Thousands of Indian students denied New Zealand visas
Wellington: Tertiary institutions are trying to enrol thousands of Indian students that Immigration New Zealand does not believe are really intending to study while in New Zealand.
Figures provided under the Official Information Act show 51 institutions, including half of the country’s polytechnics, have visa decline rates for Indian students of more than 30 per cent.
More than half the applicants turned down At most of the institutions more than half of applications are being turned down and at one the decline rate is 86 per cent. The figures cover the six months from the start of December 2015 to the end of May 2016 and are only for institutions with at least 10 visa applications from Indian students. They show that Immigration New Zealand turned down 3864 visa applications for the institutions, and approved 3176 during that time. Immigration New Zealand told RNZ’s Insight programme that most of the declined applications in the first four months of this year were because it did not believe the applicant was really coming to study, or because it did not believe they had enough money to support themselves.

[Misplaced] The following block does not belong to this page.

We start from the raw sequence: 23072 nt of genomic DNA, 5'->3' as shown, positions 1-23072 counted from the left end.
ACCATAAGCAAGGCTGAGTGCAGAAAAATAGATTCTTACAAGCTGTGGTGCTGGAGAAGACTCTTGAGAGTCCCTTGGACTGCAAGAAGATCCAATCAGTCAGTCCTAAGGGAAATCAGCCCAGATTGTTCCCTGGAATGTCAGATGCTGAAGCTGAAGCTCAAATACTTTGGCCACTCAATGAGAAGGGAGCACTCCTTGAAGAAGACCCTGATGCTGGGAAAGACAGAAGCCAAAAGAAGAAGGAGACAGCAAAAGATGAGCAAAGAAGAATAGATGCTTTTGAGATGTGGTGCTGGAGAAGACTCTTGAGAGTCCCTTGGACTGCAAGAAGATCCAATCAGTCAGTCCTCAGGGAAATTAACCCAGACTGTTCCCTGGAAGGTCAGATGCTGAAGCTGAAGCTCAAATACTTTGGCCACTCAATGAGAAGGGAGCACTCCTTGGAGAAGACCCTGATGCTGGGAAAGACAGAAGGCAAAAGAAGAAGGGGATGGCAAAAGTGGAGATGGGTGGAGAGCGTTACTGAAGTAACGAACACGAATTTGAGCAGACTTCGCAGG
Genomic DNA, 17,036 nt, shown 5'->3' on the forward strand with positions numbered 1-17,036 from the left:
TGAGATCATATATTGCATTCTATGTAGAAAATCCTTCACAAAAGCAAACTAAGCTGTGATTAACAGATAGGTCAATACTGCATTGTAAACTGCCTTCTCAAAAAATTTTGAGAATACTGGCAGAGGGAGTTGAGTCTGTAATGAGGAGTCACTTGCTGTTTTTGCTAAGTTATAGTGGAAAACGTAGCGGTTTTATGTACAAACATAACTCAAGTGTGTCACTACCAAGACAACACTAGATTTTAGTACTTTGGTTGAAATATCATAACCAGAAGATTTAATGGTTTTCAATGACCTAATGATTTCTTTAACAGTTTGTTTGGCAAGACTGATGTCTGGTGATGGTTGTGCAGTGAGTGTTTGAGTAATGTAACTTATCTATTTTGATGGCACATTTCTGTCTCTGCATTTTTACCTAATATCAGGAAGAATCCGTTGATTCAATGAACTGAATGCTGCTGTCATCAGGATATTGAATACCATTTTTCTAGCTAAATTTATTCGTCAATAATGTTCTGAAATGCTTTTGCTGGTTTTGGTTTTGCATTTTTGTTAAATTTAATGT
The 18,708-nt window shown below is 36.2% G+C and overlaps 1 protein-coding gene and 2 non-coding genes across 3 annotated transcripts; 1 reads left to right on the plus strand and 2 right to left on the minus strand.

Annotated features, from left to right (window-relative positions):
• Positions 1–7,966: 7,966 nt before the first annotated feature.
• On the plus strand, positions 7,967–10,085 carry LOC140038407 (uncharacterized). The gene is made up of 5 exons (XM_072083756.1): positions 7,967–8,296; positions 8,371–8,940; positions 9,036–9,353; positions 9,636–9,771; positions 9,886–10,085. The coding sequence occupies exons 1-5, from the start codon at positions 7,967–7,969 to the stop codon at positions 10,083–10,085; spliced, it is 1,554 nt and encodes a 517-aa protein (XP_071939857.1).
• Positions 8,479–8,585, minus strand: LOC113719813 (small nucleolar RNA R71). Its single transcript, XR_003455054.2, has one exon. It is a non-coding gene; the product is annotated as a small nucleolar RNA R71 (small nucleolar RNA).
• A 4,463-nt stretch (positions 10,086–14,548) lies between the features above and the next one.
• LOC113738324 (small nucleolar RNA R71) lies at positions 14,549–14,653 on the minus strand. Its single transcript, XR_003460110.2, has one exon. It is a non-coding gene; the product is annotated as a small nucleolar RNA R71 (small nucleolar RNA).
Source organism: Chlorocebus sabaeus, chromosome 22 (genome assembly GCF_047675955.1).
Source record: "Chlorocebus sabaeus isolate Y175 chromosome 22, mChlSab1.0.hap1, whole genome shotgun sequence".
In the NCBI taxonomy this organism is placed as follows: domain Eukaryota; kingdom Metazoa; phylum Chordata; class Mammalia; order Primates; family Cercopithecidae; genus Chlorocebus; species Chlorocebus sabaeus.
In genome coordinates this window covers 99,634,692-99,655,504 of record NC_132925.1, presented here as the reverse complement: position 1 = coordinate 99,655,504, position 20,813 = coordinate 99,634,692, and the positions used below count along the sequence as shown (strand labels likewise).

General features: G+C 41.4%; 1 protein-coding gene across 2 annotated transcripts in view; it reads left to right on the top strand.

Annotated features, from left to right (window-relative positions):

High refusal rates could cause problems In 2014, Immigration New Zealand warned New Zealand Qualifications Authority (NZQA) that high refusal rates could indicate problems with tertiary institutions.
“For the purpose of prioritisation INZ believes that a provider who has an average decline rate of 30 per cent or above warrants urgent attention. Such a high decline rate would give INZ serious cause for concern that the provider does not have adequate systems and processes in place to control the quality of the offers of place being issued, or that business practices are flawed.”
Immigration said it had increased its audits of providers with high decline rates and was now assessing information obtained from the 10 establishments it had visited so far.
It also had other tools, such as extra verification of visas applications for providers with high decline rates. NZQA said it was assessing what it should do about the providers, but noted it recently gained new powers for dealing with rogue institutions. Auckland International Education Group spokesperson Paul Chalmers said the vast majority of the declined applications were not cases of fraud, but were simply not up to Immigration’s specifications. Immigration was sometimes turning down bona fide students, he said. Radio NZ